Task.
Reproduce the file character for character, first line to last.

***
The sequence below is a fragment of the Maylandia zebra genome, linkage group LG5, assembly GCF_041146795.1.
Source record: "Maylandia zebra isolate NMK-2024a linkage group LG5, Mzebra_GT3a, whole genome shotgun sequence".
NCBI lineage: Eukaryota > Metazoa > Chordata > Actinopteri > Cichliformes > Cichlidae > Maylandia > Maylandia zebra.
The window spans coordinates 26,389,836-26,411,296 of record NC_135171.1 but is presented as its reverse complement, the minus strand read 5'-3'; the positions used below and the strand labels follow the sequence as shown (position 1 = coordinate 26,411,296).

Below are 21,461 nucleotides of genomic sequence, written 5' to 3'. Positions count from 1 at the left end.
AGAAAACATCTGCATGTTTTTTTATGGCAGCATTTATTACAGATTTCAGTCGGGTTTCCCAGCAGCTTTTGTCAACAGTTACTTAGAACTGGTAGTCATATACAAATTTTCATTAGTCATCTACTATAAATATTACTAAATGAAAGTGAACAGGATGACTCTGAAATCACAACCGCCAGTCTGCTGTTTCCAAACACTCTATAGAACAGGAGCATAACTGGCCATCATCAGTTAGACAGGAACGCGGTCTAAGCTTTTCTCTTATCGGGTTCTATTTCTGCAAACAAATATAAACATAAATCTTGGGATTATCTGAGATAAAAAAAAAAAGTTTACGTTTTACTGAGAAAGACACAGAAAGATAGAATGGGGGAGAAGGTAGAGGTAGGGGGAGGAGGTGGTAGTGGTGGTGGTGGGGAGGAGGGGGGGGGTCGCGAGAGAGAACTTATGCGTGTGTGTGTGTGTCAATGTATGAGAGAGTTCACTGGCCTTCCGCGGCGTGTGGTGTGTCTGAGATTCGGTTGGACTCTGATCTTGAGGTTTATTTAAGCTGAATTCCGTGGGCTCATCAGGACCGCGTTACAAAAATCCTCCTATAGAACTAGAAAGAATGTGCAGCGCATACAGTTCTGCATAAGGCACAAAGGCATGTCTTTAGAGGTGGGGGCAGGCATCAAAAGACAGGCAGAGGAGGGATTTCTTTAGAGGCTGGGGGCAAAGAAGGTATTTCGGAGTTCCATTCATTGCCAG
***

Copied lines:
The sequence below is a fragment of the Maylandia zebra genome, linkage group LG5, assembly GCF_041146795.1.
Source record: "Maylandia zebra isolate NMK-2024a linkage group LG5, Mzebra_GT3a, whole genome shotgun sequence".
NCBI lineage: Eukaryota > Metazoa > Chordata > Actinopteri > Cichliformes > Cichlidae > Maylandia > Maylandia zebra.
The window spans coordinates 26,389,836-26,411,296 of record NC_135171.1 but is presented as its reverse complement, the minus strand read 5'-3'; the positions used below and the strand labels follow the sequence as shown (position 1 = coordinate 26,411,296).

Below are 21,461 nucleotides of genomic sequence, written 5' to 3'. Positions count from 1 at the left end.
AGAAAACATCTGCATGTTTTTTTATGGCAGCATTTATTACAGATTTCAGTCGGGTTTCCCAGCAGCTTTTGTCAACAGTTACTTAGAACTGGTAGTCATATACAAATTTTCATTAGTCATCTACTATAAATATTACTAAATGAAAGTGAACAGGATGACTCTGAAATCACAACCGCCAGTCTGCTGTTTCCAAACACTCTATAGAACAGGAGCATAACTGGCCATCATCAGTTAGACAGGAACGCGGTCTAAGCTTTTCTCTTATCGGGTTCTATTTCTGCAAACAAATATAAACATAAATCTTGGGATTATCTGAGATAAAAAAAAAAAGTTTACGTTTTACTGAGAAAGACACAGAAAGATAGAATGGGGGAGAAGGTAGAGGTAGGGGGAGGAGGTGGTAGTGGTGGTGGTGGGGAGGAGGGGGGGGGTCGCGAGAGAGAACTTATGCGTGTGTGTGTGTGTCAATGTATGAGAGAGTTCACTGGCCTTCCGCGGCGTGTGGTGTGTCTGAGATTCGGTTGGACTCTGATCTTGAGGTTTATTTAAGCTGAATTCCGTGGGCTCATCAGGACCGCGTTACAAAAATCCTCCTATAGAACTAGAAAGAATGTGCAGCGCATACAGTTCTGCATAAGGCACAAAGGCATGTCTTTAGAGGTGGGGGCAGGCATCAAAAGACAGGCAGAGGAGGGATTTCTTTAGAGGCTGGGGGCAAAGAAGGTATTTCGGAGTTCCATTCATTGCCAG